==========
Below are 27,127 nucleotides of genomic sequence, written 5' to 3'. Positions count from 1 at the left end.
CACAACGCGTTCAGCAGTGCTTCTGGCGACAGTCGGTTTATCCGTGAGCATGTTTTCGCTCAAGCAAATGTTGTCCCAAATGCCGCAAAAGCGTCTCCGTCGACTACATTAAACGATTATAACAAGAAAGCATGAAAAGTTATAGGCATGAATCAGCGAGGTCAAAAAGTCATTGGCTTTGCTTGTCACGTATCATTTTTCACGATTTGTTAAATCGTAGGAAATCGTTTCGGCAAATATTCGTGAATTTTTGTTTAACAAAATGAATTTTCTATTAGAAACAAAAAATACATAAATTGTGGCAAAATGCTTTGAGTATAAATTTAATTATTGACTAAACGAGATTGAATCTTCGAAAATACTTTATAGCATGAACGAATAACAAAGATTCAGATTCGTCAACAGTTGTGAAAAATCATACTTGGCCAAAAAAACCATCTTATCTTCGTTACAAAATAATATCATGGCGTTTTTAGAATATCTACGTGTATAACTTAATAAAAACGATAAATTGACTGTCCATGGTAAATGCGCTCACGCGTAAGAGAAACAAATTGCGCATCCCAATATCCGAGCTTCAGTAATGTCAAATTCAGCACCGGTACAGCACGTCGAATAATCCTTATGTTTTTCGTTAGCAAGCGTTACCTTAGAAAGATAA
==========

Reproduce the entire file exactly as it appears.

Below are 27,127 nucleotides of genomic sequence, written 5' to 3'. Positions count from 1 at the left end.
CACAACGCGTTCAGCAGTGCTTCTGGCGACAGTCGGTTTATCCGTGAGCATGTTTTCGCTCAAGCAAATGTTGTCCCAAATGCCGCAAAAGCGTCTCCGTCGACTACATTAAACGATTATAACAAGAAAGCATGAAAAGTTATAGGCATGAATCAGCGAGGTCAAAAAGTCATTGGCTTTGCTTGTCACGTATCATTTTTCACGATTTGTTAAATCGTAGGAAATCGTTTCGGCAAATATTCGTGAATTTTTGTTTAACAAAATGAATTTTCTATTAGAAACAAAAAATACATAAATTGTGGCAAAATGCTTTGAGTATAAATTTAATTATTGACTAAACGAGATTGAATCTTCGAAAATACTTTATAGCATGAACGAATAACAAAGATTCAGATTCGTCAACAGTTGTGAAAAATCATACTTGGCCAAAAAAACCATCTTATCTTCGTTACAAAATAATATCATGGCGTTTTTAGAATATCTACGTGTATAACTTAATAAAAACGATAAATTGACTGTCCATGGTAAATGCGCTCACGCGTAAGAGAAACAAATTGCGCATCCCAATATCCGAGCTTCAGTAATGTCAAATTCAGCACCGGTACAGCACGTCGAATAATCCTTATGTTTTTCGTTAGCAAGCGTTACCTTAGAAAGATAA